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Hundreds of thousands march for Egyptian leader’s removal



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As the crowds massed, Morsi’s spokesman Ihab Fahmi repeated the president’s longstanding offer of dialogue with the opposition to resolve the nation’s political crisis, calling it "the only framework through which we can reach understandings."

The opposition has repeatedly turned down his offers for dialogue, arguing that they were for show.

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Near Ittihadiya palace, thousands of Islamists gathered in a show of support for Morsi outside the Rabia al-Adawiya mosque. Some Morsi backers wore homemade body armor and construction helmets and carried shields and clubs — precautions, they said, against possible violence.

The demonstrations are the culmination of polarization and instability that have been building since Morsi’s June 30, 2012, inauguration. The past year has seen multiple political crises, bouts of bloody clashes and a steadily worsening economy, with power outages, fuel shortages, rising prices and persistent lawlessness and crime.

In one camp are the president and his Islamist allies, including the Muslim Brotherhood and more hard-line groups. Morsi supporters accuse Mubarak loyalists of being behind the protests, aiming to overturn last year’s election results, just as they argue that remnants of the old regime have sabotaged Morsi’s attempts to deal with the nation’s woes and bring reforms.

Hard-liners among them have also given the confrontation a sharply religious tone, denouncing Morsi’s opponents as "enemies of God" and infidels.

On the other side is an array of secular and liberal Egyptians, moderate Muslims, Christians — and what the opposition says is a broad sector of the general public that has turned against the Islamists. They say the Islamists have negated their election mandate by trying to monopolize power, infusing government with their supporters, forcing through a constitution they largely wrote and giving religious extremists a free hand, all while failing to manage the country.

"The country is only going backward. He’s embarrassing us and making people hate Islam," said Donia Rashad, a 24-year-old unemployed woman who wears the conservative Islamic headscarf. "We need someone who can feel the people and is agreeable to the majority."

As they marched toward the presidential palace, some chanted, "You lied to us in the name of religion," and others raised a banner proclaiming, "Morsi(equals)Mubarak. Early presidential elections." The crowds, including women, children and elderly people, hoisted long banners in the colors of the Egyptian flag and raised red cards — a sign of expulsion in soccer.

In Tahrir, chants of "erhal!", or "leave!" thundered around the square. The crowd, which appeared to number some 300,000, waved Egyptian flags and posters of Morsi with a red X over his face. They whistled and waved when military helicopters swooped close overhead, reflecting their belief that the army favors them over Morsi.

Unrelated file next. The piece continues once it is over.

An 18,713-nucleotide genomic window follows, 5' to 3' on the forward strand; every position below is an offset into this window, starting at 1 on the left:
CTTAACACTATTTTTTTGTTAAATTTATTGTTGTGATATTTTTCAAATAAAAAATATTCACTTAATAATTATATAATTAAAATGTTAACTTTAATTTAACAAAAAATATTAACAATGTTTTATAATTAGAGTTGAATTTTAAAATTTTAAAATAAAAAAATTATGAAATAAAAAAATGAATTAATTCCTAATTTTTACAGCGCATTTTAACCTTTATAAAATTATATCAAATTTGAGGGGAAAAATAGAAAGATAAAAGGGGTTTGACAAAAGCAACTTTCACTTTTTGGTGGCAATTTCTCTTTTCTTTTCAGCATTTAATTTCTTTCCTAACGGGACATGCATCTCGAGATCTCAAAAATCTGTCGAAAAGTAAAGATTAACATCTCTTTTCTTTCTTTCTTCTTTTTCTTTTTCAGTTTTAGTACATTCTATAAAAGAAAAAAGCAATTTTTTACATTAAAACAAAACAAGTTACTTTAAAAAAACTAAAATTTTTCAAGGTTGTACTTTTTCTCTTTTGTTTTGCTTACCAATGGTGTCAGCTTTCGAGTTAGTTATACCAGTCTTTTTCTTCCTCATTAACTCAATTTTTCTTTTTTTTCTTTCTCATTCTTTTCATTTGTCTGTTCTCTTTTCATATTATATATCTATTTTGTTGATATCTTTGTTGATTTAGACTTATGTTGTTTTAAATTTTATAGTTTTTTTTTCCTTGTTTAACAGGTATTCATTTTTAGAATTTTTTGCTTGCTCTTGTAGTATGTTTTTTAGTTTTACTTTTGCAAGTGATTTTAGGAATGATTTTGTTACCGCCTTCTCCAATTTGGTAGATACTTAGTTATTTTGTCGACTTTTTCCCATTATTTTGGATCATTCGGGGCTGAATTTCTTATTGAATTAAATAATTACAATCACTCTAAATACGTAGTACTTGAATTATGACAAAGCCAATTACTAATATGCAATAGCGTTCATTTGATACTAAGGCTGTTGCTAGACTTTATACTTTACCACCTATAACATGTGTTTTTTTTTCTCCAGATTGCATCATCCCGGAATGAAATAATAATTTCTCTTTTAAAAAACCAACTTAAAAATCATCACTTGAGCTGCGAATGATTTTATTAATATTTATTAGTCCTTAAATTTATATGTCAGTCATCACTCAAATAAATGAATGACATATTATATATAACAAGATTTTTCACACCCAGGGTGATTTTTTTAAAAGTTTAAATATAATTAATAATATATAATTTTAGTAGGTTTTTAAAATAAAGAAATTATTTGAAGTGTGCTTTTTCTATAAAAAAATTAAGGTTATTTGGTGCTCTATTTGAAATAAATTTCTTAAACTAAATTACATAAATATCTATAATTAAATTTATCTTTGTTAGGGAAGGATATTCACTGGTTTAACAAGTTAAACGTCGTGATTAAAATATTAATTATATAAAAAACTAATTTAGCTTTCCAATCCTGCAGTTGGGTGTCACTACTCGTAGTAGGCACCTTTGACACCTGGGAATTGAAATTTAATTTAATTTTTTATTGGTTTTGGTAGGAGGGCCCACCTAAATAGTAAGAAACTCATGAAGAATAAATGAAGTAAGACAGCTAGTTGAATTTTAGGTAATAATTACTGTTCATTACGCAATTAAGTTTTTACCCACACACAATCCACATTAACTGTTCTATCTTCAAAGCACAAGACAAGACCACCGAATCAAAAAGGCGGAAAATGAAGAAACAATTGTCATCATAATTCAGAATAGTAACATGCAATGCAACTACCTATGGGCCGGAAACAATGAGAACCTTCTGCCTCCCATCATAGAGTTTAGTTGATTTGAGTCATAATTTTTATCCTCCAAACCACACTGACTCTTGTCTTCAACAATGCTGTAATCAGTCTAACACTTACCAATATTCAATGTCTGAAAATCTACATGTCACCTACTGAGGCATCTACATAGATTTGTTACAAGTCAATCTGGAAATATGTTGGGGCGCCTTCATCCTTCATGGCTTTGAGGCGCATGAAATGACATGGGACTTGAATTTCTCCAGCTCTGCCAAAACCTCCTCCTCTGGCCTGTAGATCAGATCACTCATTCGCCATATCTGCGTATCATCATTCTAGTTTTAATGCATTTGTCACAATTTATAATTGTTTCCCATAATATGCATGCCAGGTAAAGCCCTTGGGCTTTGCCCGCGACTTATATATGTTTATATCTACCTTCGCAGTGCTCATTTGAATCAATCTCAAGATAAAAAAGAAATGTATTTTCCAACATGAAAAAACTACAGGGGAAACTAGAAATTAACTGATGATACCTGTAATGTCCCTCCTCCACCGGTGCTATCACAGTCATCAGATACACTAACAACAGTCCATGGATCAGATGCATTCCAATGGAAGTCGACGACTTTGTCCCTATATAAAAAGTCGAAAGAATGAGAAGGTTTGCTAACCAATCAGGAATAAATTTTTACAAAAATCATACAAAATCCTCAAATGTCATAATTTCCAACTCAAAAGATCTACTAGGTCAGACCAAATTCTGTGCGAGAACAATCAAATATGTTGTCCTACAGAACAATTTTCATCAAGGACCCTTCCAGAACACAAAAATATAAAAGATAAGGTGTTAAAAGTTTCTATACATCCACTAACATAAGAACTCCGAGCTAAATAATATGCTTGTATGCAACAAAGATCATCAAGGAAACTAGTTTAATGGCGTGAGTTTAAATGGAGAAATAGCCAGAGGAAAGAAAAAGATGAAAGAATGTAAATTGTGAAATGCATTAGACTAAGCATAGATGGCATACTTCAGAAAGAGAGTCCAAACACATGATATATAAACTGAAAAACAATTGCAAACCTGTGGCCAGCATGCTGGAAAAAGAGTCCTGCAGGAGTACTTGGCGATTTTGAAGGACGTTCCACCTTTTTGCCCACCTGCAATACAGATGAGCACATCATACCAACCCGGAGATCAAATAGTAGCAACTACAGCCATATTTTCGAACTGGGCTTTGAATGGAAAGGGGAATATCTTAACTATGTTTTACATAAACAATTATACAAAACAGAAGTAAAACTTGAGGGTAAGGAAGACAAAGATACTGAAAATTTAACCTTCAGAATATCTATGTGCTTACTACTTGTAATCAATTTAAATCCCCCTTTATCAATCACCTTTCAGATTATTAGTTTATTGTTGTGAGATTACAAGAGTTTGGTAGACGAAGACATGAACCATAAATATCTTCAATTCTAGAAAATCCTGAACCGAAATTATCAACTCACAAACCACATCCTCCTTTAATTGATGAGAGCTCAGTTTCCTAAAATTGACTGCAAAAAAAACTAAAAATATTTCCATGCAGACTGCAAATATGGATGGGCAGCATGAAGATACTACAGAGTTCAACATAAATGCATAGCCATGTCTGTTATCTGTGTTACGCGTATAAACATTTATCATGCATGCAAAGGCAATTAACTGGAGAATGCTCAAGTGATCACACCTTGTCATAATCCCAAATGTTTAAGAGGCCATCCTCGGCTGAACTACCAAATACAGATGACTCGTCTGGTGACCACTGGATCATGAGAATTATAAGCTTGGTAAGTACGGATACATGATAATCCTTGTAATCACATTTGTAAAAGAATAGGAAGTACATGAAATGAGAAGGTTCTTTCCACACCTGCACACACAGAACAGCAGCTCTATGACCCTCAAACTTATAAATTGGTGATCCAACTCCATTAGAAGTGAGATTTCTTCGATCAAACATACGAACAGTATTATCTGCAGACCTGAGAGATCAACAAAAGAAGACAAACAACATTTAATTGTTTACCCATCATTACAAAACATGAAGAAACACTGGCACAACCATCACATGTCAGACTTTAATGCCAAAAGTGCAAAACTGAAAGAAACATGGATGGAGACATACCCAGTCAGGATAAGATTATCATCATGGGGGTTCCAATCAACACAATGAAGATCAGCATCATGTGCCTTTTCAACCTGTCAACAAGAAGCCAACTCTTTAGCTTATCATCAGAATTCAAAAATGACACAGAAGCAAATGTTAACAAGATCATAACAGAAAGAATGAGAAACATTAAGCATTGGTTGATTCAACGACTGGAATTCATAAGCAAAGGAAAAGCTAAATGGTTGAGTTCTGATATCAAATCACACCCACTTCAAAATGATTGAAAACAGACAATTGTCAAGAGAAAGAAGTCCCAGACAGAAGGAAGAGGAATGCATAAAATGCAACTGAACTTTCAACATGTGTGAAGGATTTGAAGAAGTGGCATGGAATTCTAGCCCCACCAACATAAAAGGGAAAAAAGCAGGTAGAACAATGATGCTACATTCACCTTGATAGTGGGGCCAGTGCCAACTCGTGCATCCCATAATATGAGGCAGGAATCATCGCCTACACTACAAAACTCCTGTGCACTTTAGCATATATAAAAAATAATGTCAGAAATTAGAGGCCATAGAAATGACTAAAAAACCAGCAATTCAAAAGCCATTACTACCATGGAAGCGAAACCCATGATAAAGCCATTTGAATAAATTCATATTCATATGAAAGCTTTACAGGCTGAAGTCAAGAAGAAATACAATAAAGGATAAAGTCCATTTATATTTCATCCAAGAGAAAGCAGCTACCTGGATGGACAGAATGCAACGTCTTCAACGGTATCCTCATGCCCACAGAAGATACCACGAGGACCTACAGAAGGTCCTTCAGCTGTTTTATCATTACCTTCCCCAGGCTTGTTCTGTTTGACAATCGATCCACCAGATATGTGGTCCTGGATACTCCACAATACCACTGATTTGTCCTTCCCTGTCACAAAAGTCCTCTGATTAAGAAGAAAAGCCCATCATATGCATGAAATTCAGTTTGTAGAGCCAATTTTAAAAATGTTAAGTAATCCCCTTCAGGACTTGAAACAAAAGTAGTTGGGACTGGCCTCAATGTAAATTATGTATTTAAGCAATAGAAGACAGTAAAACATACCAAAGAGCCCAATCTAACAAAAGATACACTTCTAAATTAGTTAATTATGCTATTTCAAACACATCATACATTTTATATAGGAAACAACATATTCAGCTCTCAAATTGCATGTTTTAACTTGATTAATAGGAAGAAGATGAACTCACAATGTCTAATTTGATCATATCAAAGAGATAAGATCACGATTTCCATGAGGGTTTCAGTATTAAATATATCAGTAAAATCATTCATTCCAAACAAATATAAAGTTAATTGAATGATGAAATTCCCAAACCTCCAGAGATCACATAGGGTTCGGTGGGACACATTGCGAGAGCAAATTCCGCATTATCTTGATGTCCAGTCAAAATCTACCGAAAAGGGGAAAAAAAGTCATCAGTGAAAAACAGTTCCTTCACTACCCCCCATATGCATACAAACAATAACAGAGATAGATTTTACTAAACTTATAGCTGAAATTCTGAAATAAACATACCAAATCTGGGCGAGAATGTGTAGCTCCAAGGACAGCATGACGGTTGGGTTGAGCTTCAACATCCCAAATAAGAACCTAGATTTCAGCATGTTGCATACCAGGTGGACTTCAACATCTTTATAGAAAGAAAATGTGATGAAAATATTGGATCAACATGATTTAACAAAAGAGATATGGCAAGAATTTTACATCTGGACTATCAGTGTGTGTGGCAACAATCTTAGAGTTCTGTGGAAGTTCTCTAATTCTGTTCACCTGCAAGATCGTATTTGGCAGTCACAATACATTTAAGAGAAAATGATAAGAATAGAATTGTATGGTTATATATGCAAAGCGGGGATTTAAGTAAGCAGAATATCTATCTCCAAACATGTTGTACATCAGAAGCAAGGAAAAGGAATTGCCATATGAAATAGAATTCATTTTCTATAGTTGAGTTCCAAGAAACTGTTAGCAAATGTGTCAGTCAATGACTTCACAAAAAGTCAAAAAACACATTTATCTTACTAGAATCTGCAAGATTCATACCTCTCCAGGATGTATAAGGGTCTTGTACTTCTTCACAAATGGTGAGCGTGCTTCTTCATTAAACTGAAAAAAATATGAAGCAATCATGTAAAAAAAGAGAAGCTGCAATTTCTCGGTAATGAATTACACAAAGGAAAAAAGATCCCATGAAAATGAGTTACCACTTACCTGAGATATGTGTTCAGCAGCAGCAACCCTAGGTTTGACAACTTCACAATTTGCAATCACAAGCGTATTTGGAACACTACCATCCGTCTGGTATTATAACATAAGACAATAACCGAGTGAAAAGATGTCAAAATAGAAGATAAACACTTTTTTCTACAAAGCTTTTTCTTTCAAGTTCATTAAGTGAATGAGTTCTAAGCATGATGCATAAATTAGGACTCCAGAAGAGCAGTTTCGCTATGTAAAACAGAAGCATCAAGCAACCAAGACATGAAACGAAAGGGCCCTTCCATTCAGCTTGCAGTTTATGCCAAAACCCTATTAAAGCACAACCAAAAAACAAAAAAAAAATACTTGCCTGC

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A week ago, with the public sense of worry growing over the upcoming confrontation, Defense Minister Gen. Abdel-Fattah el-Sissi demanded the president and his opponents reach a compromise. He warned that the military would intervene to prevent the nation from entering a "dark tunnel."

Army troops backed by armored vehicles were deployed Sunday in some of Cairo’s suburbs, with soldiers at traffic lights and major intersections. In the evening, they deployed near the international airport, state TV said.

Similarly sized crowds turned out in the Mediterranean city of Alexandria and the Nile Delta cities of Mansoura, Tanta and Damanhour, with sizeable rallies in cities nationwide.

"Today is the Brotherhood’s last day in power," Suliman Mohammed, a manager of a seafood company, said in Tahrir.

The opposition protests emerge from a petition campaign by a youth activist group known as Tamarod, Arabic for "Rebel." For several months, the group has been collecting signatures on a call for Morsi to step down.

On Saturday, the group announced it had more than 22 million signatures — proof, it claims, that a broad sector of the public no longer wants Morsi in office.

It was not possible to verify the claim. If true, it would be nearly twice the some 13 million people who voted for Morsi in last year’s presidential run-off election, which he won with around 52 percent of the vote. Tamarod organizers said they discarded about 100,000 signed forms because they were duplicates.

Morsi’s supporters have questioned the authenticity and validity of the signatures, but have produced no evidence of fraud.

At the pro-Morsi rally at the Rabia al-Adawiya mosque, the crowd chanted, "God is great," and some held up copies of Islam’s holy book, the Quran.

"The people hold the legitimacy and we support Dr. Mohamed Morsi," said Ahmed Ramadan, one of the rally participants. "We would like to tell him not to be affected by the opponents’ protests and not to give up his rights. We are here to support and protect him."

One of the world’s most prominent Muslim clerics, Sheik Yousef El-Qaradawi, who is close to the Brotherhood, appealed to Egyptians to give Morsi a chance, saying if Morsi goes, "someone who’s worse than Morsi" would replace him.

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